At the source of the creek is a new waterfall, with neatly arranged boulders of varying sizes, one jutting proudly, the other tucked in and smaller but facing each other.

“There are two paths the water goes through,” Black said, pointing to the two rocks. “One of them is the dominant one, and the other is a bit smaller, and they come together and come apart and come together and come apart a lot of times.”

Black said he’s not sure if the designer intended this separation and meeting of the waters, but to him it symbolizes two being one, two opposites making a beautiful symmetry.

“We intend to have a kind of narrative for people to say when they give tours, but we also want to let them say, ‘Hey, that’s just what it means to me; you can see it differently; it can be interpreted in different ways,” he said.

At the height of the garden, near the waterfall, a tea garden is planned, but for now the space is only smooth and dark earth surrounded by a wooden fence. There weren’t enough funds to pay for an authentic Japanese tea garden, Mangin said.

For now, Mangin said, a bench will be set up in the area, another meditation island will occupy the space while work is done to raise funds and plan the tea garden, all with the help of the interested Ashland residents and members of the local Japanese community.

While the garden will be beautiful when it opens, Mangin said, it won’t be finished.

Ashland Parks and donors like Mangin thought it was important to open in time for fall colors. To do this, they will have to agree to open the doors before the work inside is finished. But, Black said, in some ways it fits the purpose and meaning of the garden.

“Let’s get from point A to point B as fast as we can – that’s a Western thing. That’s not what it’s about,” Black said of the garden.

“You could even say it will never happen; it’s just going to keep evolving and evolving. As these plants grow and more die, and these trees get bigger and bigger, it will continue to evolve. Even with the seasons — in the spring we will have the cherry blossoms; in the fall, we will have the colors.

The inauguration of the garden will include food trucks, self-guided tours of the garden and demonstrations of Japanese art forms such as bonsai and ikebana.

Ashland Taiko (traditional Japanese drumming) will perform at 2 p.m. and 3:30 p.m. near the Butler Bandshell in Lithia Park. Elbow Room Taiko will perform at 4:30 p.m. to wrap up the event.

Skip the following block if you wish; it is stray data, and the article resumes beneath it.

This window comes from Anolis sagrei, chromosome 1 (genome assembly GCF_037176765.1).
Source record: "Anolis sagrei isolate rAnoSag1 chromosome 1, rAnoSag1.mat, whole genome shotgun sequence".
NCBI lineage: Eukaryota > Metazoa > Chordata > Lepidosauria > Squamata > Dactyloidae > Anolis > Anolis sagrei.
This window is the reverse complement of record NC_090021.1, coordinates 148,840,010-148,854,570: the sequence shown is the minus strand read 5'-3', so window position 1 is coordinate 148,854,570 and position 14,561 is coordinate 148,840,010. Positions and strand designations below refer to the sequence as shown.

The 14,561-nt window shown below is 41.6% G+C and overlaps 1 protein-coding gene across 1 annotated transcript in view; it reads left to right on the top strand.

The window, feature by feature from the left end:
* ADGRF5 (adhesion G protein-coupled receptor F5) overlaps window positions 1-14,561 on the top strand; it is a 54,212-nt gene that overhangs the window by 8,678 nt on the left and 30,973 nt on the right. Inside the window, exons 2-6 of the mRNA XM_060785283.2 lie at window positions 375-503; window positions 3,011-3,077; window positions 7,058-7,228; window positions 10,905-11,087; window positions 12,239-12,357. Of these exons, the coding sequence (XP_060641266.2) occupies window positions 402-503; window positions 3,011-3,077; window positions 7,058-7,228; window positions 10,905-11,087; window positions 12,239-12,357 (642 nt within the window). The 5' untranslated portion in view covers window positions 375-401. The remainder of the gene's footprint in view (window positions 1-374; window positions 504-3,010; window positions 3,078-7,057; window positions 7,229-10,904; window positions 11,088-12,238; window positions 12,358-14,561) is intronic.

For more information, see the Ashland Japanese Garden website at ashlandjapanesegarden.org/events/.

Contact Morgan Rothborne, Mail Tribune reporter, at [email protected] or 541-776-4487. Follow her on Twitter @MRothborne.

The redesigned Japanese Garden at Lithia Park in Ashland. [Andy Atkinson / Mail Tribune]

The redesigned Japanese Garden at Lithia Park in Ashland. [Andy Atkinson / Mail Tribune]

The redesigned Japanese Garden at Lithia Park in Ashland. [Andy Atkinson / Mail Tribune]

The redesigned Japanese Garden at Lithia Park in Ashland. [Andy Atkinson / Mail Tribune]

The redesigned Japanese Garden at Lithia Park in Ashland. [Andy Atkinson / Mail Tribune]

The redesigned Japanese Garden at Lithia Park in Ashland. [Andy Atkinson / Mail Tribune]

The redesigned Japanese Garden at Lithia Park in Ashland. [Andy Atkinson / Mail Tribune]

The redesigned Japanese Garden at Lithia Park in Ashland. [Andy Atkinson / Mail Tribune]

The redesigned Japanese Garden at Lithia Park in Ashland. [Andy Atkinson / Mail Tribune]

The redesigned Japanese Garden at Lithia Park in Ashland. [Andy Atkinson / Mail Tribune]

The redesigned Japanese Garden at Lithia Park in Ashland. [Andy Atkinson / Mail Tribune]

The redesigned Japanese Garden at Lithia Park in Ashland. [Andy Atkinson / Mail Tribune]

The redesigned Japanese Garden at Lithia Park in Ashland. [Andy Atkinson / Mail Tribune]

The redesigned Japanese Garden at Lithia Park in Ashland. [Andy Atkinson / Mail Tribune]

The redesigned Japanese Garden at Lithia Park in Ashland. [Andy Atkinson / Mail Tribune]

The redesigned Japanese Garden at Lithia Park in Ashland. [Andy Atkinson / Mail Tribune]

The redesigned Japanese Garden at Lithia Park in Ashland. [Andy Atkinson / Mail Tribune]

The redesigned Japanese Garden at Lithia Park in Ashland. [Andy Atkinson / Mail Tribune]

The redesigned Japanese Garden at Lithia Park in Ashland. [Andy Atkinson / Mail Tribune]